Tobacco Center Faculty Blog

April 9, 2018

Stanton A. Glantz, PhD

There have been several studies published recently (the latest is here) showing that daily users of high nicotine delivery e-cigarette systems quit more than people who don’t use e-cigarettes.  These studies also show depressed quitting or no effect of non-daily users of high delivery systems as well as cig-alikes.  Because only a small minority of e-cigarette users (10-20%) are daily users of high delivery systems, the overall population health effect of e-cigarettes on smoking cessation remains negative, i.e., on average smokers who use e-cigarettes are less likely to quit than smokers who do not use e-cigarettes.

In 2016 Sara Kalkhoran and I published a meta-analysis  that considered all the available evidence at the time, which found an overall negative effect of e-cigarette use on smoking cessation.  (In that paper we also suggested that there was some evidence that heavy users of high delivery systems quit more; as noted above, the evidence to support this view had grown stronger.)

Since then I have been updating the meta-analysis every time a new study comes out.  The conclusion that, overall, e-cigarettes depress quitting has been remarkably stable. 

April 7, 2018

Stanton A. Glantz, PhD

Kaitlyn Berry and colleagues just published “E-cigarette initiation and associated changes in smoking cessation and reduction: the Population Assessment of Tobacco and Health Study, 2013–2015,” a well-done analysis of the FDA/NIH path dataset  that concludes that “daily e-cigarette initiators were more likely to have quit smoking or reduced use compared to non-users.  However, less frequent e-cigarette use was not associated with cigarette cessation/reduction.”

This paper adds to the growing body of evidence that the kind of e-cigarette is important as well as how intensely it is used matters.  As they stated in the abstract (quoted above), they only found significantly more quitting among daily e-cigarette users.  An important point in considering how to interpret this result is that only 19% of e-cigarette users are daily users.

April 5, 2018

Stanton A. Glantz, PhD

Mohammed Jawad , several other colleagues, and I recently published “Price elasticity of demand of non-cigarette tobacco products: a systematic review and meta-analysis” in Tobacco Control.  Most studies of the effects of price on tobacco consumption deal with cigarettes.  This paper identified studies of the effect of price on consumption on non-cigarette tobacco products and found, like with cigarettes (and most things) raising price is associated with lower consumption.  The level of price sensitivity (elasticity) is around the same level as cigarettes.  If anything, users of non-cigarette tobacco products are more price sensitive (higher elasticity) than cigarette smokers.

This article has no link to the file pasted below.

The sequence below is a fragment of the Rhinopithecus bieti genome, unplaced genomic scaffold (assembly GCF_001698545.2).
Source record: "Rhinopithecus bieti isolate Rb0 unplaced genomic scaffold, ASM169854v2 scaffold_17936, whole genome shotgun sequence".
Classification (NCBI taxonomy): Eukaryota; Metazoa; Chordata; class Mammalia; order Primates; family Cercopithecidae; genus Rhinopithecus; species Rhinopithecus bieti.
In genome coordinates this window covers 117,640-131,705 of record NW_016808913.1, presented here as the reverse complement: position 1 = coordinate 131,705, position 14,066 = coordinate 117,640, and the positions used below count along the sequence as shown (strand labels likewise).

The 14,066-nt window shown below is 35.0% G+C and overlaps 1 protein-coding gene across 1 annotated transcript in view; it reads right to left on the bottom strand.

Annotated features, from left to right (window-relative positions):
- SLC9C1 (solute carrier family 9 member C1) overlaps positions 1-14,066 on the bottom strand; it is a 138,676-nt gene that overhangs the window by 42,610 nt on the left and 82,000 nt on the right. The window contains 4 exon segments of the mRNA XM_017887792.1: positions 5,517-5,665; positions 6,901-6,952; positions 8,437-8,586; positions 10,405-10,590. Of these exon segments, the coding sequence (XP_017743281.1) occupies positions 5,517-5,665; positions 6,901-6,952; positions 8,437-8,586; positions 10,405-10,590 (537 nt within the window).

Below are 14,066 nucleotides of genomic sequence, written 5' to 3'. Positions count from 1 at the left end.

The policy implication of this work is that tax increases (to increase price and reduce consumption) is good public health policy for nonsmoked tobacco products, too.

Objective To systematically review the price elasticity of demand of non-cigarette tobacco products. Data sources Medline, Embase, EconLit and the Web of Science without language or time restrictions.

March 29, 2018

Stanton A. Glantz, PhD

Nicotine and Tobacco Research just published Lauren Lempert and my paper “Tobacco Industry Promotional Strategies Targeting American Indians/Alaska Natives and Exploiting Tribal Sovereignty” as an “editor’s choice,” which means it is freely available to everyone.  In this paper we detail how the tobacco companies exploited the fact that (a different form of) tobacco is used in some AI/AN ceremonies as well as the fact that tribal sovereignty created places that were not covered by state laws, particularly cigarette taxes and smokefree laws.

Here is the abstract:

Introduction:  American Indians/Alaska Natives have the highest commercial tobacco use in the United States, resulting in higher tobacco-caused deaths and diseases than the general population. Some American Indians/Alaska Natives use commercial tobacco for ceremonial as well as recreational uses. Because federally-recognized Tribal lands are sovereign, they are not subject to state cigarette taxes and smokefree laws. This study analyzes tobacco industry promotional efforts specifically targeting American Indians/Alaska Natives and exploiting Tribal lands to understand appropriate policy responses in light of American Indians’/Alaska Natives’ unique sovereign status and culture.

March 28, 2018

Stanton A. Glantz, PhD

Nancy Rigotti and colleagues just published a well-done study of the effects of e-cigarette use on smoking cessation among a cohort of smokers who planned to stop smoking after being hospitalized.  They randomized smokers into two groups, one that was given an active intervention to help them quit smoking and a control group who just received advice to quit.  Smokers were followed prospectively for 6 months  to examine successful quitting as a function of whether or not the patients used e-cigarettes as well as the assigned therapy.

Only 10.1% of the smokers who used e-cigarettes had quit smoking after 6 months compared to 26.6% of smokers who did not use e-cigarettes.  In other words, smokers who used e-cigarettes while trying to quit had their chances of successfully quitting cut by two thirds.

This is a very strong study because it is done prospectively by a well-respected group.  In addition, Rigotti and her colleagues carefully controlled for differences between the e-cigarette users and non-e-cigarette users and made a strong case that their results were very unlikely to be due to some unobserved confounder.